The fruit is very important to wildlife in the winter, so harvest sparingly. As consuming large quantities of cramp bark fruit may cause stomach discomfort, this is a win-win.

For the bark, harvest young branches that still retain their copper color. As Cramp Bark blooms in early spring on old wood, pruning or harvesting of branches in late summer, fall, or winter may sacrifice next year’s blooms.

When harvesting the bark, gather sparingly, as a little goes a long way with this potent bark.

When harvesting from cultivated varieties in the landscape, harvest in spring, after the bloom has finished. Harvest branches that did not make flowers as this won’t sacrifice the fall’s fruit. Harvesting may also consist of pruning and shaping these lovely ornamental shrubs. This too is best done in late spring after the blooms have finished.

Take the harvested branches and expose the bark’s inner cambium layer by peeling the bark. A sharp knife or potato peeler may work well.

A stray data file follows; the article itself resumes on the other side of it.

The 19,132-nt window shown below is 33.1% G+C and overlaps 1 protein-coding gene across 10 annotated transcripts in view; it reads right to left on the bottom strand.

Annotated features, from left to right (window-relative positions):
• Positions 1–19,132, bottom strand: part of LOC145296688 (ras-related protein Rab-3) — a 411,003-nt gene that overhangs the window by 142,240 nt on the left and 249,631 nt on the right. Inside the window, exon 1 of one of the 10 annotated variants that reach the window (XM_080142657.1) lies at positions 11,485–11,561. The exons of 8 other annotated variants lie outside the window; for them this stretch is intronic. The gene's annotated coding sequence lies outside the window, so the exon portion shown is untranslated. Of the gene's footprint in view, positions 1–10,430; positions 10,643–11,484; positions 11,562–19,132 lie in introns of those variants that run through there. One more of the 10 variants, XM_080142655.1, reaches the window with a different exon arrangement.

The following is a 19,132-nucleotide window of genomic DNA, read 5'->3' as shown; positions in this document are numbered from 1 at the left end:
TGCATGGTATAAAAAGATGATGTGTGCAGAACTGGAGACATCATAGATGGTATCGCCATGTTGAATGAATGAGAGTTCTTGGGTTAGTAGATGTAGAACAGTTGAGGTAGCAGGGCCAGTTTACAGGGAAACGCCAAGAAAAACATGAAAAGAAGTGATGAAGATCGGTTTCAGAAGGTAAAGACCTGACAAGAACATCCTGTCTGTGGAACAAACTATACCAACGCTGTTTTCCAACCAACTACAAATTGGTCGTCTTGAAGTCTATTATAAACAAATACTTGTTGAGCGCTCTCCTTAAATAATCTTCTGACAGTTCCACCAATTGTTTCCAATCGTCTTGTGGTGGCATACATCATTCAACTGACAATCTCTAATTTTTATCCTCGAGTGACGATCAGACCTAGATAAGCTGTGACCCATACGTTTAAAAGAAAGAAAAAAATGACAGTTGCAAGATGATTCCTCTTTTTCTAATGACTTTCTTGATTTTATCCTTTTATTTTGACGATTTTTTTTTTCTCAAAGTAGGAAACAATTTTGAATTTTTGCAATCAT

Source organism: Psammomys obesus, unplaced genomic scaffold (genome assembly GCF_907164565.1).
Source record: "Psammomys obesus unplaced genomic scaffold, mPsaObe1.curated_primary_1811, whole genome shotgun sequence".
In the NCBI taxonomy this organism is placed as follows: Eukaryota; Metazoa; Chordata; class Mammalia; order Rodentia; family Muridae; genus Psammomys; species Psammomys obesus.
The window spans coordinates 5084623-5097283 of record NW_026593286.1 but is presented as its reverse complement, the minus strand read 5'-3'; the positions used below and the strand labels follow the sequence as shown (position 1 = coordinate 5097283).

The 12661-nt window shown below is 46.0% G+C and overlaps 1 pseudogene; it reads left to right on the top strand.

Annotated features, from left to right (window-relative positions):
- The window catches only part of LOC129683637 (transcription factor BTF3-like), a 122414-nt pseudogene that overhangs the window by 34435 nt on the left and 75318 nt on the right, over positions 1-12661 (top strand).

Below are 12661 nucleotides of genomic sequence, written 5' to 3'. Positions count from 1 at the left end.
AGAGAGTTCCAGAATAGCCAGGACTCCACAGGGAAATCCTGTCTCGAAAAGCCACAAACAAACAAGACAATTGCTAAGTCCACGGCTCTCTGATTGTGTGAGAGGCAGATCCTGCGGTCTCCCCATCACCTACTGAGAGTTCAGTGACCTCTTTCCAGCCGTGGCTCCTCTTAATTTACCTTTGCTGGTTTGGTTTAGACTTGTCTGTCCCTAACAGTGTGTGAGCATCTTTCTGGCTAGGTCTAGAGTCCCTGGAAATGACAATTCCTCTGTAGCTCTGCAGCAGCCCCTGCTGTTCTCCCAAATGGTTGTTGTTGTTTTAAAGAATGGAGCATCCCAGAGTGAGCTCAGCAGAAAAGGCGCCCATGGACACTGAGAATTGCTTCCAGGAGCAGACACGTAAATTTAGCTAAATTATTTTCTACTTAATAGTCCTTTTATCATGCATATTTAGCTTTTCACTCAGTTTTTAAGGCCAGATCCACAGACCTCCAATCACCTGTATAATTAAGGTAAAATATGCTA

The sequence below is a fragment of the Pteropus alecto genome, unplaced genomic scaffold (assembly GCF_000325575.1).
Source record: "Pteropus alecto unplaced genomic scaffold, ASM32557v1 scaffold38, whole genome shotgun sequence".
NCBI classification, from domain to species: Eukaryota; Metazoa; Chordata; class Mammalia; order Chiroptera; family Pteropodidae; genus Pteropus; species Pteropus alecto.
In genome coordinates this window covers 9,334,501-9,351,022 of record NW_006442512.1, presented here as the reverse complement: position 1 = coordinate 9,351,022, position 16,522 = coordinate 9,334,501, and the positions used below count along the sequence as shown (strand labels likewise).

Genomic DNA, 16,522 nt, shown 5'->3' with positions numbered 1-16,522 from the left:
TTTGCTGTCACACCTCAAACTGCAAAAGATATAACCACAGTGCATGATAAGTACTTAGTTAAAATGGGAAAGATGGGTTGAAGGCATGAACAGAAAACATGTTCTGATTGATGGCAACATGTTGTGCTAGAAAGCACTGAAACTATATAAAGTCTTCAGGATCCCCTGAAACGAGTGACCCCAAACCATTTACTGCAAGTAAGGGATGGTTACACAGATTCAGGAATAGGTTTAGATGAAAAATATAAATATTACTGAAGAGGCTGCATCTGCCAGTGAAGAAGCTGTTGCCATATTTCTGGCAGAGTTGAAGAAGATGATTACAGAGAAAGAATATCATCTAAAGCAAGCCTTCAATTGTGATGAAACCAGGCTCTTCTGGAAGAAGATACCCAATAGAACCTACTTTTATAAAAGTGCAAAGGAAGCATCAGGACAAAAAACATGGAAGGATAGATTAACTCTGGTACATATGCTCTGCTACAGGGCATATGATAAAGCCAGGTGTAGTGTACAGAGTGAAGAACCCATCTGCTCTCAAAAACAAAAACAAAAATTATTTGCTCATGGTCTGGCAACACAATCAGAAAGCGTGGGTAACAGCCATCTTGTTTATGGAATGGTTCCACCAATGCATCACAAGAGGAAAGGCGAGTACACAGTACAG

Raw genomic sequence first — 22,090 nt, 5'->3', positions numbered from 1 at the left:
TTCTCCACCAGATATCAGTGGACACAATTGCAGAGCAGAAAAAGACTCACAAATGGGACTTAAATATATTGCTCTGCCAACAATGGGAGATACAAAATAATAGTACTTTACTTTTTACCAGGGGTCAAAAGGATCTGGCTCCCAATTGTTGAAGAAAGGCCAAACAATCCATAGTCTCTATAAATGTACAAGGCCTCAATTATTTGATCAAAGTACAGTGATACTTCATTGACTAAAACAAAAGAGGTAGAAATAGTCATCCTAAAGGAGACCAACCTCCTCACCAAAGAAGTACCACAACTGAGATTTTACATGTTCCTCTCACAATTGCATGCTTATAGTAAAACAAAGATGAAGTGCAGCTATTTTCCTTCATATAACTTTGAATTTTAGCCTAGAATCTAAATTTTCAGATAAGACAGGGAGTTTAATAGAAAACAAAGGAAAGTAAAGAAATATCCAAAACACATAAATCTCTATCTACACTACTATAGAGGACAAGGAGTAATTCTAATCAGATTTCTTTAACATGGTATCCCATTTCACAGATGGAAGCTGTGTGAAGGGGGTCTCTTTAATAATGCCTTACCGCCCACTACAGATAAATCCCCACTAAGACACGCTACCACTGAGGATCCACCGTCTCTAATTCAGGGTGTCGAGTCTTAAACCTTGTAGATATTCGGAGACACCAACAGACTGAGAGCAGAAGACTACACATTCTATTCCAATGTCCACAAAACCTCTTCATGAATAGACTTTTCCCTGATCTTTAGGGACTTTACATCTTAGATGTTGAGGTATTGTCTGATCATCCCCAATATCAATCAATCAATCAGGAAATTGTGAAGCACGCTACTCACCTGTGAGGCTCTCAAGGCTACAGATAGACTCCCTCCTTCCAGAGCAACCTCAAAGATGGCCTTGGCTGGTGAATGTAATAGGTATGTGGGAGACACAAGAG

Cramp Bark typically doesn’t cause unwanted side effects in normal doses. However, do not use this herbal remedy if you have a sensitivity to aspirin. People sensitive to aspirin may also be sensitive to Cramp Bark. There are no reported side effects to Cramp Bark supplements.

Cramp bark is considered safe for topical use. As with any new ingredient, do a small skin test by placing a small amount of the bark, tincture, oil, or resin on the skin and wait 24 hours. Any reaction such as itchiness or hives may be an indication of a sensitivity.

Ingesting large quantities of fruit may cause vomiting and diarrhea. This herbal remedy is typically used in young children, but in moderate dosage. Check with your holistic pediatrician before using with your child.

Always check with your holistic healthcare provider before starting new herbal remedies.

Cramp Bark is the Key Ingredient in our Feminine Tea!